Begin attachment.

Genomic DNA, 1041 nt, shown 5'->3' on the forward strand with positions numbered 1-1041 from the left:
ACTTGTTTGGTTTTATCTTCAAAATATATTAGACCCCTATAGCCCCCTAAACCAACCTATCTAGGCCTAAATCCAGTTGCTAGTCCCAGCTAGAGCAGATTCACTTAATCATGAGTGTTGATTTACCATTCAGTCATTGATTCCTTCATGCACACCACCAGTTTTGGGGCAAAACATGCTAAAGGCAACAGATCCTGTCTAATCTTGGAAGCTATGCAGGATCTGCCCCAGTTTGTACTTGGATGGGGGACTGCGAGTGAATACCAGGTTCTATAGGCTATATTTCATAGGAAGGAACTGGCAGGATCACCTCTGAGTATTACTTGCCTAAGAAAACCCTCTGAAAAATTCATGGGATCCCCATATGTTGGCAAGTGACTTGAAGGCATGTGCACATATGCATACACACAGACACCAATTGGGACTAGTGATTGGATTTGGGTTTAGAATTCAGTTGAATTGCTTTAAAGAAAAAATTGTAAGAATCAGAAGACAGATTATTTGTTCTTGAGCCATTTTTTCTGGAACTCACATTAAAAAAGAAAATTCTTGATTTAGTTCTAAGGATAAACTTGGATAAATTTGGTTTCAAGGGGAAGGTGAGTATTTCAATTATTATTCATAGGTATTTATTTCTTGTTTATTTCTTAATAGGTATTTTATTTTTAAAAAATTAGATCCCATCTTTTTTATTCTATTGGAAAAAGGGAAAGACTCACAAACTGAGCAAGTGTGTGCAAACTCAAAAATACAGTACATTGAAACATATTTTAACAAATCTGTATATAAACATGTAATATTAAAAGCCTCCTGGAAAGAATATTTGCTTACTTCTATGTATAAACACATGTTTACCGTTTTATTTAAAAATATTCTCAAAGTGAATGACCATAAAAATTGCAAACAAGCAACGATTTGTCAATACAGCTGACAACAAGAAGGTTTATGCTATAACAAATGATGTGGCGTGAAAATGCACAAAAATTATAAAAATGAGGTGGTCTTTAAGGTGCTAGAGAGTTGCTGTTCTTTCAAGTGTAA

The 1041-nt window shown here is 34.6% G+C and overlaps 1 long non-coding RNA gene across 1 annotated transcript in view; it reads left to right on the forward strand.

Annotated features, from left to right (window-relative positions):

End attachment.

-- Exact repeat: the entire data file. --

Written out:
Genomic DNA, 1041 nt, shown 5'->3' on the forward strand with positions numbered 1-1041 from the left:
ACTTGTTTGGTTTTATCTTCAAAATATATTAGACCCCTATAGCCCCCTAAACCAACCTATCTAGGCCTAAATCCAGTTGCTAGTCCCAGCTAGAGCAGATTCACTTAATCATGAGTGTTGATTTACCATTCAGTCATTGATTCCTTCATGCACACCACCAGTTTTGGGGCAAAACATGCTAAAGGCAACAGATCCTGTCTAATCTTGGAAGCTATGCAGGATCTGCCCCAGTTTGTACTTGGATGGGGGACTGCGAGTGAATACCAGGTTCTATAGGCTATATTTCATAGGAAGGAACTGGCAGGATCACCTCTGAGTATTACTTGCCTAAGAAAACCCTCTGAAAAATTCATGGGATCCCCATATGTTGGCAAGTGACTTGAAGGCATGTGCACATATGCATACACACAGACACCAATTGGGACTAGTGATTGGATTTGGGTTTAGAATTCAGTTGAATTGCTTTAAAGAAAAAATTGTAAGAATCAGAAGACAGATTATTTGTTCTTGAGCCATTTTTTCTGGAACTCACATTAAAAAAGAAAATTCTTGATTTAGTTCTAAGGATAAACTTGGATAAATTTGGTTTCAAGGGGAAGGTGAGTATTTCAATTATTATTCATAGGTATTTATTTCTTGTTTATTTCTTAATAGGTATTTTATTTTTAAAAAATTAGATCCCATCTTTTTTATTCTATTGGAAAAAGGGAAAGACTCACAAACTGAGCAAGTGTGTGCAAACTCAAAAATACAGTACATTGAAACATATTTTAACAAATCTGTATATAAACATGTAATATTAAAAGCCTCCTGGAAAGAATATTTGCTTACTTCTATGTATAAACACATGTTTACCGTTTTATTTAAAAATATTCTCAAAGTGAATGACCATAAAAATTGCAAACAAGCAACGATTTGTCAATACAGCTGACAACAAGAAGGTTTATGCTATAACAAATGATGTGGCGTGAAAATGCACAAAAATTATAAAAATGAGGTGGTCTTTAAGGTGCTAGAGAGTTGCTGTTCTTTCAAGTGTAA

The 1041-nt window shown here is 34.6% G+C and overlaps 1 long non-coding RNA gene across 1 annotated transcript in view; it reads left to right on the forward strand.

Annotated features, from left to right (window-relative positions):